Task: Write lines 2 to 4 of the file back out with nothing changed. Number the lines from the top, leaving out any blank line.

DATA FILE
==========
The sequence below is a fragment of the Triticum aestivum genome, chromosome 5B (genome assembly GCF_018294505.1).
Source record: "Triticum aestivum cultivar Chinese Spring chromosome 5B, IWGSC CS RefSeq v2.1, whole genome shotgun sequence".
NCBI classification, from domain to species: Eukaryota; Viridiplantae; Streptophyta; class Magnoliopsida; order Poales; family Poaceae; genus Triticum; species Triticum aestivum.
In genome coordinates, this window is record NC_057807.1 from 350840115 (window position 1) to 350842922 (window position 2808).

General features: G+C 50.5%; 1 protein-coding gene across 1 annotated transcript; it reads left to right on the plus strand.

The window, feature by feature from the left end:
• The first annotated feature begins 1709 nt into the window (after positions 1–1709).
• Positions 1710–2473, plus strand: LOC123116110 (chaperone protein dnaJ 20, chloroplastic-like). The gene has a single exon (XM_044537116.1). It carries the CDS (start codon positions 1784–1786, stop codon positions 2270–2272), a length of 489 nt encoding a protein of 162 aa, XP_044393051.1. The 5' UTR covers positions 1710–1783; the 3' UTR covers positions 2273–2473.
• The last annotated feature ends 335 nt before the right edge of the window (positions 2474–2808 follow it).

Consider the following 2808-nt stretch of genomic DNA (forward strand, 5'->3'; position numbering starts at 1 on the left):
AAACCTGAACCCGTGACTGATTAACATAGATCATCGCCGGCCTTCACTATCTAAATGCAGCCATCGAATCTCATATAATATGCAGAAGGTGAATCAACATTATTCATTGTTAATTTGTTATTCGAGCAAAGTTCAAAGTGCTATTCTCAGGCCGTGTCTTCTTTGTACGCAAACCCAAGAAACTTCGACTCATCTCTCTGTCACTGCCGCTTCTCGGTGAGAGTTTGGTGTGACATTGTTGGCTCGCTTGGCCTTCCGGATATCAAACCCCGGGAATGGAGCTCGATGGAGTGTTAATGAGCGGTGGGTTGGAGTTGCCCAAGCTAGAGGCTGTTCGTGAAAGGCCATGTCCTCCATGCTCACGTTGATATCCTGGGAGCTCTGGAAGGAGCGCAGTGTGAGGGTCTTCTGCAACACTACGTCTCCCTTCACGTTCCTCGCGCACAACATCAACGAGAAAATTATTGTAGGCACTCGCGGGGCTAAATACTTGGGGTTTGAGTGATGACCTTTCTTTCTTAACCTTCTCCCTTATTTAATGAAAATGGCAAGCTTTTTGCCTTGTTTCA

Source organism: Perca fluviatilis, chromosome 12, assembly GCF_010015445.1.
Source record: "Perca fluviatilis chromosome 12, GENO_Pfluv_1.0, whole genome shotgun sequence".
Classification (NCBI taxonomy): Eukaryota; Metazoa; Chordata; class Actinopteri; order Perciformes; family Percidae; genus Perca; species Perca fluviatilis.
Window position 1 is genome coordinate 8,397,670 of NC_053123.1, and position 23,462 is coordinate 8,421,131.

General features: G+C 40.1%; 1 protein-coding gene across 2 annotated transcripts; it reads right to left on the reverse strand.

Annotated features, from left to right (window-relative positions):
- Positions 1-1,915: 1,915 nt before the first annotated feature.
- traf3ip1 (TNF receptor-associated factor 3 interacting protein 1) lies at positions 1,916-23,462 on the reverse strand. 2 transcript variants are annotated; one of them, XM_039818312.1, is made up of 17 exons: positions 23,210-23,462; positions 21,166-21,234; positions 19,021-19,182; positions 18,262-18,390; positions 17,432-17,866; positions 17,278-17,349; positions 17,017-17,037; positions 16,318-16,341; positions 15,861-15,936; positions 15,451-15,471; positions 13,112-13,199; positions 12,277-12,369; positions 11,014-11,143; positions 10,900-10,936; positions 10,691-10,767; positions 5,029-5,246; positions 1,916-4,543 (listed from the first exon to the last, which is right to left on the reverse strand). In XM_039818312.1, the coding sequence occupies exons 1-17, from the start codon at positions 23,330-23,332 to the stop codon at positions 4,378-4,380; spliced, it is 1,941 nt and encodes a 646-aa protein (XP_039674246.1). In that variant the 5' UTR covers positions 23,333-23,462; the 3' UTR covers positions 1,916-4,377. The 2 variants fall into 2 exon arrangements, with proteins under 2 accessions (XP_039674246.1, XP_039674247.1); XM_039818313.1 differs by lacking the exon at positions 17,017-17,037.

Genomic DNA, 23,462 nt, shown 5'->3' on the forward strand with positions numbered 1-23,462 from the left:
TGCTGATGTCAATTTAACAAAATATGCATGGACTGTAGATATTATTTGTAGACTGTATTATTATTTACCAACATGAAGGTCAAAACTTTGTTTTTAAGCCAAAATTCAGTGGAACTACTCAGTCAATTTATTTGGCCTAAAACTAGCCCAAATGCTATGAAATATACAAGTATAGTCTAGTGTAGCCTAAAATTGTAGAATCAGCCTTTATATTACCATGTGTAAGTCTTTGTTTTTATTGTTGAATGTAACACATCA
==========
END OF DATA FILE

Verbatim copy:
Source record: "Triticum aestivum cultivar Chinese Spring chromosome 5B, IWGSC CS RefSeq v2.1, whole genome shotgun sequence".
NCBI classification, from domain to species: Eukaryota; Viridiplantae; Streptophyta; class Magnoliopsida; order Poales; family Poaceae; genus Triticum; species Triticum aestivum.
In genome coordinates, this window is record NC_057807.1 from 350840115 (window position 1) to 350842922 (window position 2808).